Mannlicher M1895
Country of origin





Ferdinand Mannlicher

Year(s) designed


Production began


Production ended


Weapon type



Manually operated, straight-pull bolt action

Overall length
  • M95: 50.1 inches (127 centimetres)
  • M95 Stutzen: 39.5 inches (100 centimetres)
Barrel length
  • M95: 30.1 inches (76 centimetres)
  • M95 Stutzen: 20 inches (51 centimetres)
  • M95: 8.3 pounds (3.8 kilograms)
  • M95 Stutzen: 6.8 pounds (3.1 kilograms)
Magazine/Cylinder capacity

5-round internal magazine

Muzzle velocity
  • M95: 620 metres per second (2,000 feet per second)
  • M30: 720 metres per second (2,400 feet per second)

The Mannlicher M1895, more commonly known as the Mannlicher M95, is an Austro-Hungarian bolt-action rifle.


Originally adopted by the Austro-Hungarian Army all throughout World War I, the M95 was retained post-war by both the Austrian and Hungarian armies. Bulgaria was also a rather prominent user of the rifle, and used it starting from 1903 in large numbers; after Austria-Hungary's defeat in World War I, many of the Austro-Hungarian rifles were given to other Balkan states as war reparations. Some of these rifles also saw use in World War II, mainly by second line, reservist and partisan in some European countries such as Romania and Italy, and Germany to a lesser extent. All throughout its service life, the M95 was nicknamed the Ruck-Zu(rü)ck (which is German slang for "back and forth", which is attributed to its bolt action) by the Austrians, and the Ta-Pum by the Italians; the Italians even wrote a song about the M95 during World War I.

Design DetailsEdit

The M95 was designed by Ferdinand Mannlicher in 1895. It is unusual for having a straight-pull bolt action, which increased the M95's rate of fire greatly when compared to conventional turnbolt designs. Due to the weapon's revolutionary straight-pull bolt, it is renowned for having a very high rate of fire, along with having good reliability and having excellent build quality. However, this high rate of fire came at a cost; in order to achieve the maximum theoretical possible rate of fire of the M95, decent care and maintenance had to be performed frequently on the M95, mainly due to an extractor that can break fairly easily due to there being a lack of primary extraction on the firearm.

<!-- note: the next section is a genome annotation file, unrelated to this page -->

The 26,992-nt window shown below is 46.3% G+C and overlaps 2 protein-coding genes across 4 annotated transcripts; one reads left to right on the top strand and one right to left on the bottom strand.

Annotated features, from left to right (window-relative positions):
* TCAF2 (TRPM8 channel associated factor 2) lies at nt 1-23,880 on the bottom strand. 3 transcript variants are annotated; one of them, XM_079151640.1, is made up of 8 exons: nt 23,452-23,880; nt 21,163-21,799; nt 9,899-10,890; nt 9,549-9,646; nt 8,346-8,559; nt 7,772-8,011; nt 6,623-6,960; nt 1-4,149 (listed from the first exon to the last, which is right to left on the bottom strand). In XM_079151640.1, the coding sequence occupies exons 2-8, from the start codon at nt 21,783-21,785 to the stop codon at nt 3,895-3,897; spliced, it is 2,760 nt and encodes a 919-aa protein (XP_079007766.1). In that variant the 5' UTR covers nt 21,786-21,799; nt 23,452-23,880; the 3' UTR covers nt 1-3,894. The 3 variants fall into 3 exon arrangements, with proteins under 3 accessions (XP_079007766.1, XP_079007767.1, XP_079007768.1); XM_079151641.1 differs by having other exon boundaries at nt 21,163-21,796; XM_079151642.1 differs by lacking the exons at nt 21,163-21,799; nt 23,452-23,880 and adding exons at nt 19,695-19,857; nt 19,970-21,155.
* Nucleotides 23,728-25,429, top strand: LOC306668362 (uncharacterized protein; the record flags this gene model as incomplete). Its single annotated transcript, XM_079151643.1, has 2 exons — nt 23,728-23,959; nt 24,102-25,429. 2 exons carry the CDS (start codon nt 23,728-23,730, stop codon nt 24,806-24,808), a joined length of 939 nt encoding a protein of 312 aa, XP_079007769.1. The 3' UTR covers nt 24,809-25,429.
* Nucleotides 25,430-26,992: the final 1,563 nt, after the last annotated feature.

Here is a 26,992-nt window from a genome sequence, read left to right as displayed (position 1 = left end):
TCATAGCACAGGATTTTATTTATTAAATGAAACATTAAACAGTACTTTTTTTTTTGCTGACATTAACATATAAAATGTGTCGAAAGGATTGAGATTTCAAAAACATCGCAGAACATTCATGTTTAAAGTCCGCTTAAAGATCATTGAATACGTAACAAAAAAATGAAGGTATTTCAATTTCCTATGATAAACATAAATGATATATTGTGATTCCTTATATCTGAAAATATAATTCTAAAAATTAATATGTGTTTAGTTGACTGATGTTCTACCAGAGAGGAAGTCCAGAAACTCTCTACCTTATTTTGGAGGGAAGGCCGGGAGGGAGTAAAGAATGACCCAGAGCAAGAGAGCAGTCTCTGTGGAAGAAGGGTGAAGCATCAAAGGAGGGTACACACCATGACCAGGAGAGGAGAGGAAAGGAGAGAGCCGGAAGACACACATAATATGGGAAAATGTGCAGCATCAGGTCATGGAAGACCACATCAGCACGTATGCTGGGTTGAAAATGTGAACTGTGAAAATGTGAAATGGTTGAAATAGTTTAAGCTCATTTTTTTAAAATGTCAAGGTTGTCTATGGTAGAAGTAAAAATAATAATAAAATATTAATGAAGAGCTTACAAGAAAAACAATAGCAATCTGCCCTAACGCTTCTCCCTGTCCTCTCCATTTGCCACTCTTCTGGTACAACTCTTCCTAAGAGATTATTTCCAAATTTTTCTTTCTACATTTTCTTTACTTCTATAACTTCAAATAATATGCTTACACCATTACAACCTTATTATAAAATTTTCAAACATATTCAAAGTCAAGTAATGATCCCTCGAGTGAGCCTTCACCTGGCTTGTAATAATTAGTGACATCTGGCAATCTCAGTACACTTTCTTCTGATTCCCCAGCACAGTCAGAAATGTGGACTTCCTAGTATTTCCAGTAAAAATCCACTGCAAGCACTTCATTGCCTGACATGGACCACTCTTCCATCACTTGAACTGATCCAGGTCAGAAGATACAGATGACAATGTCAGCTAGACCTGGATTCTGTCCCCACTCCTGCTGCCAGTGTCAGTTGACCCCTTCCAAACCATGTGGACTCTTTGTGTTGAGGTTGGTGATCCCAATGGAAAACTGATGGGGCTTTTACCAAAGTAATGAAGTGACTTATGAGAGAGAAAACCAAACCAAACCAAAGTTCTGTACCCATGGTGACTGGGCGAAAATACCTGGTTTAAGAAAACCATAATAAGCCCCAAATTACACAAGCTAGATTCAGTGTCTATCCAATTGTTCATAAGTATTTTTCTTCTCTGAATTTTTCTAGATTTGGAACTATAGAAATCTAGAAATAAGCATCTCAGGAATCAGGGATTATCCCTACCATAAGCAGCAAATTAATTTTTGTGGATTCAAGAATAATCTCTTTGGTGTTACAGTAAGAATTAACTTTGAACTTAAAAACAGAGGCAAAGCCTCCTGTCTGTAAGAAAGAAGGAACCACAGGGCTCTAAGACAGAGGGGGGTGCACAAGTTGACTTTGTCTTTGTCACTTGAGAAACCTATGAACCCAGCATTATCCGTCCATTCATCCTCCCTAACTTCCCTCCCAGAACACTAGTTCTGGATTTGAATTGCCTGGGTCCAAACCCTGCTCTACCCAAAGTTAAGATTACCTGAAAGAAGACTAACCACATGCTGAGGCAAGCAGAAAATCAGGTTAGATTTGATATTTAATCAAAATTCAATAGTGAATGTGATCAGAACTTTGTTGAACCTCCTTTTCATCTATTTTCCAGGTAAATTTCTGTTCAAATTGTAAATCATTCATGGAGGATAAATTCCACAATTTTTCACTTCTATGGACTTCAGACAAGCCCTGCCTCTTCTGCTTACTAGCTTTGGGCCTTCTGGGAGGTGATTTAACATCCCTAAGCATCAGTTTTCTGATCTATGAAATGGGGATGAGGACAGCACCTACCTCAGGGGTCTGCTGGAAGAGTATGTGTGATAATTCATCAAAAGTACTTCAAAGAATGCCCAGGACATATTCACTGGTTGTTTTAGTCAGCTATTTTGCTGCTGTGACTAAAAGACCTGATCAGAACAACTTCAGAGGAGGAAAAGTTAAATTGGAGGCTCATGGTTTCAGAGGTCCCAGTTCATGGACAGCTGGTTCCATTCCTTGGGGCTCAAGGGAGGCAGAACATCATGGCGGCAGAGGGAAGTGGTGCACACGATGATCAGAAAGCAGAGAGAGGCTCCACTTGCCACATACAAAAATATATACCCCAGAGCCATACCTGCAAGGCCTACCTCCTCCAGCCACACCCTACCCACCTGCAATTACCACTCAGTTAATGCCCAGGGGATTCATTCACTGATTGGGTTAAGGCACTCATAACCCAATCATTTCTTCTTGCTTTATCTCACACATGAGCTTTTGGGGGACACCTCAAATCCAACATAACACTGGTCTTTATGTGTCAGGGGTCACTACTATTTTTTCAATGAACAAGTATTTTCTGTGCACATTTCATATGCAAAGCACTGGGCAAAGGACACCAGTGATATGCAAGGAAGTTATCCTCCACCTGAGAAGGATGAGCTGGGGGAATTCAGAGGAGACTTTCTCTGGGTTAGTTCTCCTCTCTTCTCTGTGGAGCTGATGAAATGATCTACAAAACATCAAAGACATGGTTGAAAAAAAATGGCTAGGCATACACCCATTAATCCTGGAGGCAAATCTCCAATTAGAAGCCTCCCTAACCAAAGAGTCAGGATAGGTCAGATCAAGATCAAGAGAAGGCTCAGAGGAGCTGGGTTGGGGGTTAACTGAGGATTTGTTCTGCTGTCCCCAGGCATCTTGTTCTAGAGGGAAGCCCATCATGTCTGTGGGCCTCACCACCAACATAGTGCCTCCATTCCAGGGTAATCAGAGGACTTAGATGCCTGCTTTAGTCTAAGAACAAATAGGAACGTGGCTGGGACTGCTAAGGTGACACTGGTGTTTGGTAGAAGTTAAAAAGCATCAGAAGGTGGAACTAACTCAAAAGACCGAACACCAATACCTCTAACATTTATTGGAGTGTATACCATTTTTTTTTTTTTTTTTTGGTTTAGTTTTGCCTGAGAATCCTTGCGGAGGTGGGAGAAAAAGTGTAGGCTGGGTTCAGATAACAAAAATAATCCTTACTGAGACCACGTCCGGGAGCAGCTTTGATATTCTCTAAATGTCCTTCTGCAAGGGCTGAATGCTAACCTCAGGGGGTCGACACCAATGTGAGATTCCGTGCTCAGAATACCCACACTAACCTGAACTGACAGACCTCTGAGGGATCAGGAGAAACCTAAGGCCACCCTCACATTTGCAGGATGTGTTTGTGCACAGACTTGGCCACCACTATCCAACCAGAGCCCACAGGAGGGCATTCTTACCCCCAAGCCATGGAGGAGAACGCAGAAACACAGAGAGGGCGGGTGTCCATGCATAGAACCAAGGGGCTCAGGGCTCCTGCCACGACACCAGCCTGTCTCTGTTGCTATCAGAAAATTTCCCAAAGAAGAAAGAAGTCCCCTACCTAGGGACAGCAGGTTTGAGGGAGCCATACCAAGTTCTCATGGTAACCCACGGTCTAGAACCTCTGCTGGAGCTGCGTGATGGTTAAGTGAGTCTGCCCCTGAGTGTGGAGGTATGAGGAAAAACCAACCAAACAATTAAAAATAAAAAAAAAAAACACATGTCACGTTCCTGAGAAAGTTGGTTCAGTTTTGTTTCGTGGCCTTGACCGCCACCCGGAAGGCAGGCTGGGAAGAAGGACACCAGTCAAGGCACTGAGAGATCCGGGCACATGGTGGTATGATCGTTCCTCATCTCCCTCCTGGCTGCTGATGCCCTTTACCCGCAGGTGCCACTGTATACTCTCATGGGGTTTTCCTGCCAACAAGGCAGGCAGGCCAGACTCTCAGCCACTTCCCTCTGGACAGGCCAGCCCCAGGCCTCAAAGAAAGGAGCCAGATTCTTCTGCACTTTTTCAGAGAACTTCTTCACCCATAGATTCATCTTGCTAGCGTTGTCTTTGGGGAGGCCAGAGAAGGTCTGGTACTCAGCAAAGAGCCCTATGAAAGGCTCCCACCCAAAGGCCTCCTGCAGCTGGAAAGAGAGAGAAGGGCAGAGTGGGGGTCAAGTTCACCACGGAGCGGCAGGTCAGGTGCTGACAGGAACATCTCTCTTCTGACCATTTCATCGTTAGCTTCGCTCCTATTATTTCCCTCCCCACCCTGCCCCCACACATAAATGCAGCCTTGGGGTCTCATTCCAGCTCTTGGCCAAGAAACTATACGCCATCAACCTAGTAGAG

The M95 was originally chambered for 8×50mmR Mannlicher, though most, if not almost all M95s were rechambered and rebarreled to accept the more powerful 8×56mmR spitzer cartridge. The weapon has a five-round internal magazine fed by five-round en bloc clips. The clip is ejected from the bottom of the weapon after the last round is chambered.


M95 Gewehr

The main variant that was used mainly by the Austro-Hungarian military.

M95 Stutzen

Shorter variant of the M95 used by special forces.

M95 Carabiner

Carbine variant of the M95 that replaced the Mannlicher M1890 rifle.

Sniper rifle

Version of the standard rifle fitted with a scope offset to the left.


Variant of the normal rifle chambered for 8×56mmR. Differentiated from normal M95s by an S stamped on top of the chamber. Most were cut down to Stutzen length.

31.M or M95/31

Hungarian conversion of the original rifle chambered for 8×56mmR. Differentiated from normal M95s by an H stamped on top of the chamber, metric ladder sights and a front sight protector. These were not used for very long and were quickly replaced by the newer 35M rifles.

M95M or M95/24

Yugoslav conversion of the rifle by Kragujevac Arsenal. Differentiated from normal M95s through the use of M24 Mauser barrels and sights, similar handguards and are fed by 5-round stripper clips as opposed to en bloc clips.